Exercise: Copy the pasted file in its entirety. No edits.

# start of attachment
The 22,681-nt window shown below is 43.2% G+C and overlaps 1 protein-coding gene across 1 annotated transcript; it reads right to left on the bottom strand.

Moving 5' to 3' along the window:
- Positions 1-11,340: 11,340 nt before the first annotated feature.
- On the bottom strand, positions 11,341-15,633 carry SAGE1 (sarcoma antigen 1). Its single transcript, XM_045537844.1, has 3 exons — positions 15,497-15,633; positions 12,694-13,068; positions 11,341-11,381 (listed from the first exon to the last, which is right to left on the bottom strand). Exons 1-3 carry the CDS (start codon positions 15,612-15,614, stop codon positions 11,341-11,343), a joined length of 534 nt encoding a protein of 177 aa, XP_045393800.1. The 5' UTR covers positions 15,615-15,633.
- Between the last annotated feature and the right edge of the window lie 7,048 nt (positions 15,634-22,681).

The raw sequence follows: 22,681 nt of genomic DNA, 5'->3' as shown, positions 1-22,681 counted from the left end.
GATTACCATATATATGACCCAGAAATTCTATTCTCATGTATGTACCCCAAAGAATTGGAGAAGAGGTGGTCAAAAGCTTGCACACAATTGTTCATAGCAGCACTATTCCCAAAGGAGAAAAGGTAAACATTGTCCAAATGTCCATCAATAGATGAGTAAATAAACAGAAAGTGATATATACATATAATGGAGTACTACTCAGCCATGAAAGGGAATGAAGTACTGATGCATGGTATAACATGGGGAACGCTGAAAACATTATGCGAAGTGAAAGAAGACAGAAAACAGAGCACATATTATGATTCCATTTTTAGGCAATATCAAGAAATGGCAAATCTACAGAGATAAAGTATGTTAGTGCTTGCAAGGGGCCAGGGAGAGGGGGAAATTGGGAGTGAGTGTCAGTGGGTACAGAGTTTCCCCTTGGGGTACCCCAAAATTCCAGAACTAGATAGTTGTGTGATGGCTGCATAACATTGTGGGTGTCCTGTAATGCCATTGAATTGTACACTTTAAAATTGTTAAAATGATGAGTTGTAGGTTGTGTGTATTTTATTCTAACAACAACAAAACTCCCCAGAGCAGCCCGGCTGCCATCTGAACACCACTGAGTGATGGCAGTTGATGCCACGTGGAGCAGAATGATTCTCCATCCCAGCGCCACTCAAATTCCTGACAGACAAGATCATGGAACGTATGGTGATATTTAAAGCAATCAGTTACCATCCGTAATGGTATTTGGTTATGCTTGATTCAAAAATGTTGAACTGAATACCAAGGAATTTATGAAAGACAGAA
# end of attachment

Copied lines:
The 22,681-nt window shown below is 43.2% G+C and overlaps 1 protein-coding gene across 1 annotated transcript; it reads right to left on the bottom strand.

Moving 5' to 3' along the window:
- Positions 1-11,340: 11,340 nt before the first annotated feature.
- On the bottom strand, positions 11,341-15,633 carry SAGE1 (sarcoma antigen 1). Its single transcript, XM_045537844.1, has 3 exons — positions 15,497-15,633; positions 12,694-13,068; positions 11,341-11,381 (listed from the first exon to the last, which is right to left on the bottom strand). Exons 1-3 carry the CDS (start codon positions 15,612-15,614, stop codon positions 11,341-11,343), a joined length of 534 nt encoding a protein of 177 aa, XP_045393800.1. The 5' UTR covers positions 15,615-15,633.
- Between the last annotated feature and the right edge of the window lie 7,048 nt (positions 15,634-22,681).

The raw sequence follows: 22,681 nt of genomic DNA, 5'->3' as shown, positions 1-22,681 counted from the left end.
GATTACCATATATATGACCCAGAAATTCTATTCTCATGTATGTACCCCAAAGAATTGGAGAAGAGGTGGTCAAAAGCTTGCACACAATTGTTCATAGCAGCACTATTCCCAAAGGAGAAAAGGTAAACATTGTCCAAATGTCCATCAATAGATGAGTAAATAAACAGAAAGTGATATATACATATAATGGAGTACTACTCAGCCATGAAAGGGAATGAAGTACTGATGCATGGTATAACATGGGGAACGCTGAAAACATTATGCGAAGTGAAAGAAGACAGAAAACAGAGCACATATTATGATTCCATTTTTAGGCAATATCAAGAAATGGCAAATCTACAGAGATAAAGTATGTTAGTGCTTGCAAGGGGCCAGGGAGAGGGGGAAATTGGGAGTGAGTGTCAGTGGGTACAGAGTTTCCCCTTGGGGTACCCCAAAATTCCAGAACTAGATAGTTGTGTGATGGCTGCATAACATTGTGGGTGTCCTGTAATGCCATTGAATTGTACACTTTAAAATTGTTAAAATGATGAGTTGTAGGTTGTGTGTATTTTATTCTAACAACAACAAAACTCCCCAGAGCAGCCCGGCTGCCATCTGAACACCACTGAGTGATGGCAGTTGATGCCACGTGGAGCAGAATGATTCTCCATCCCAGCGCCACTCAAATTCCTGACAGACAAGATCATGGAACGTATGGTGATATTTAAAGCAATCAGTTACCATCCGTAATGGTATTTGGTTATGCTTGATTCAAAAATGTTGAACTGAATACCAAGGAATTTATGAAAGACAGAA